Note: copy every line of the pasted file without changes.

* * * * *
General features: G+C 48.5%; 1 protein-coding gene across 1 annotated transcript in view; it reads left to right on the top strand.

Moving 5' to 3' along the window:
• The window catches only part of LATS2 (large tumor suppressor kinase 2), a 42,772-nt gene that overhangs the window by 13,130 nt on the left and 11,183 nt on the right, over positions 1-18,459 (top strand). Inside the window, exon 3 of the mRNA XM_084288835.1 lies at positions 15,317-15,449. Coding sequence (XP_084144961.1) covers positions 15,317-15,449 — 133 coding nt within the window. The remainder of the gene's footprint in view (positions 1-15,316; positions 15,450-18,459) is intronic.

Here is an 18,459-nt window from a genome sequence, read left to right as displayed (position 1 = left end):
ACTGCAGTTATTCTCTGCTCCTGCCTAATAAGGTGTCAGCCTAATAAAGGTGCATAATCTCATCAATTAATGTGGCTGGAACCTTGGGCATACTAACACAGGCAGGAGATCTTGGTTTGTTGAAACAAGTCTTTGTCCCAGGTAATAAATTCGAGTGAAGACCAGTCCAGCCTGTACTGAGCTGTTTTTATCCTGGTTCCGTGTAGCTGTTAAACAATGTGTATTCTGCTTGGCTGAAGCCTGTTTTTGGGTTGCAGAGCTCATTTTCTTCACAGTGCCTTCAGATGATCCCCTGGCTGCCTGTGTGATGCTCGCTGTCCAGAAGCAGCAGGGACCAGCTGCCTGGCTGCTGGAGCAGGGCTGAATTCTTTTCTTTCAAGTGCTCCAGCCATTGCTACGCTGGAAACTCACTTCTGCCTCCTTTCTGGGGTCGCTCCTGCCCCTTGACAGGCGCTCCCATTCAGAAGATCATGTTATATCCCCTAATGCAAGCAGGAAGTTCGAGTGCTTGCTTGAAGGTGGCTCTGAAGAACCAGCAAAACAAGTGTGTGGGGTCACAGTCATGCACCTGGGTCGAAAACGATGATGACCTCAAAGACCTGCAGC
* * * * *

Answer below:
General features: G+C 48.5%; 1 protein-coding gene across 1 annotated transcript in view; it reads left to right on the top strand.

Moving 5' to 3' along the window:
• The window catches only part of LATS2 (large tumor suppressor kinase 2), a 42,772-nt gene that overhangs the window by 13,130 nt on the left and 11,183 nt on the right, over positions 1-18,459 (top strand). Inside the window, exon 3 of the mRNA XM_084288835.1 lies at positions 15,317-15,449. Coding sequence (XP_084144961.1) covers positions 15,317-15,449 — 133 coding nt within the window. The remainder of the gene's footprint in view (positions 1-15,316; positions 15,450-18,459) is intronic.

Here is an 18,459-nt window from a genome sequence, read left to right as displayed (position 1 = left end):
ACTGCAGTTATTCTCTGCTCCTGCCTAATAAGGTGTCAGCCTAATAAAGGTGCATAATCTCATCAATTAATGTGGCTGGAACCTTGGGCATACTAACACAGGCAGGAGATCTTGGTTTGTTGAAACAAGTCTTTGTCCCAGGTAATAAATTCGAGTGAAGACCAGTCCAGCCTGTACTGAGCTGTTTTTATCCTGGTTCCGTGTAGCTGTTAAACAATGTGTATTCTGCTTGGCTGAAGCCTGTTTTTGGGTTGCAGAGCTCATTTTCTTCACAGTGCCTTCAGATGATCCCCTGGCTGCCTGTGTGATGCTCGCTGTCCAGAAGCAGCAGGGACCAGCTGCCTGGCTGCTGGAGCAGGGCTGAATTCTTTTCTTTCAAGTGCTCCAGCCATTGCTACGCTGGAAACTCACTTCTGCCTCCTTTCTGGGGTCGCTCCTGCCCCTTGACAGGCGCTCCCATTCAGAAGATCATGTTATATCCCCTAATGCAAGCAGGAAGTTCGAGTGCTTGCTTGAAGGTGGCTCTGAAGAACCAGCAAAACAAGTGTGTGGGGTCACAGTCATGCACCTGGGTCGAAAACGATGATGACCTCAAAGACCTGCAGC